When employers ask for critical-thinking skills, the term serves as shorthand for five crucial factors. These start with a confident willingness—perhaps even eagerness—to tackle uncharted areas where nobody knows the rules yet. You bring imagination to your job; you adapt well to new situations. Let’s call this Working on the Frontier. Next on the list, well-honed analytic methods that make you good at Finding Insights. You thrive on spotting the less obvious answer. As you gain experience and rise in power, you will start synthesizing insights in ways that make you a trusted expert when complex decisions need to be made. Let’s call this higher-level power Choosing the Right Approach. Finally, you understand group dynamics and other people’s motivations in an unusually deep way. You’re good at Reading the Room, and also at Inspiring Others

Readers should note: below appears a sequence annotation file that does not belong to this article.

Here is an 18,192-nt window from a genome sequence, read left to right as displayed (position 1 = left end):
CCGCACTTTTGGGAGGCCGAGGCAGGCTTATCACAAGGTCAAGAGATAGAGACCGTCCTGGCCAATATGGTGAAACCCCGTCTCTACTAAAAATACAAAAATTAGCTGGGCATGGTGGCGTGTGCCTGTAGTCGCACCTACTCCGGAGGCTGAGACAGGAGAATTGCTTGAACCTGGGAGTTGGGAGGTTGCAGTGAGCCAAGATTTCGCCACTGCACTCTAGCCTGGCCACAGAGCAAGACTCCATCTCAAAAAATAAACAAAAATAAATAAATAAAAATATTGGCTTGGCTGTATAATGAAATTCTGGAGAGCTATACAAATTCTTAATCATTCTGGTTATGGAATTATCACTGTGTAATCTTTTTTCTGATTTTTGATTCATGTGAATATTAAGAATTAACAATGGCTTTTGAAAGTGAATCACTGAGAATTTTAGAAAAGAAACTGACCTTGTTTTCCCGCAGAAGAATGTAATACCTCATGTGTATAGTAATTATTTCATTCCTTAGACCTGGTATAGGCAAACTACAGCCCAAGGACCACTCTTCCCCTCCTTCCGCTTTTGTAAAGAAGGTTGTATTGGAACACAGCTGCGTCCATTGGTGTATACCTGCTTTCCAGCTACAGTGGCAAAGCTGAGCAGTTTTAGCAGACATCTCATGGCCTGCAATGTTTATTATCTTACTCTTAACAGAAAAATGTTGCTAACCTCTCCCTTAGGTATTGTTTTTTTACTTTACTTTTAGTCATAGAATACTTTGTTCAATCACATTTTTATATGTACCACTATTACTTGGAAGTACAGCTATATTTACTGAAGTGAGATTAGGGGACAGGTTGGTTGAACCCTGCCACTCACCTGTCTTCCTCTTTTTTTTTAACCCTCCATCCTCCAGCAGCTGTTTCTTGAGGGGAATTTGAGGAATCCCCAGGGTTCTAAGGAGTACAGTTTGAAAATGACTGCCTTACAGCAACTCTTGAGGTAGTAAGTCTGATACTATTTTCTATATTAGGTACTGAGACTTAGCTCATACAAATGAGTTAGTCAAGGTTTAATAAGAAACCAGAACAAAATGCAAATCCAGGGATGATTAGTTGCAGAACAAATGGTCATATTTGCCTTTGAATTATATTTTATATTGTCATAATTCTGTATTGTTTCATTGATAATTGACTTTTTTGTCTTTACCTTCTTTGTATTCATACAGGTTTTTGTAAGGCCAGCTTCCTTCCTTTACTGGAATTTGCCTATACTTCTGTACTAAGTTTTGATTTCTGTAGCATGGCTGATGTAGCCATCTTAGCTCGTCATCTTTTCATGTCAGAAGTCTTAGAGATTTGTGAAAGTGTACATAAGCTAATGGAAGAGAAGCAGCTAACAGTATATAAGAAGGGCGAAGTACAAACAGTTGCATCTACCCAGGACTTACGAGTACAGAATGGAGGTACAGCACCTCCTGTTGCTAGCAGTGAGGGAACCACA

Cross-cultural communication

Immerse yourself deeply in another culture, and a more compassionate self emerges. Kari Dallas visited Greece as a liberal arts undergraduate more than a decade ago, but she still remembers a shocking incident that occurred in a Greek town while she was walking through the city streets beside a classmate with intensely blue eyes. “A young girl stared in horror at those blue eyes and crossed herself,” Dallas recalled. “It was as if she had seen a devil.” It’s about digging into the way things are in a place, not just the way they seem.

 

You Can Do Anything: The Surprising Power of a Useless Liberal Arts Education Notebook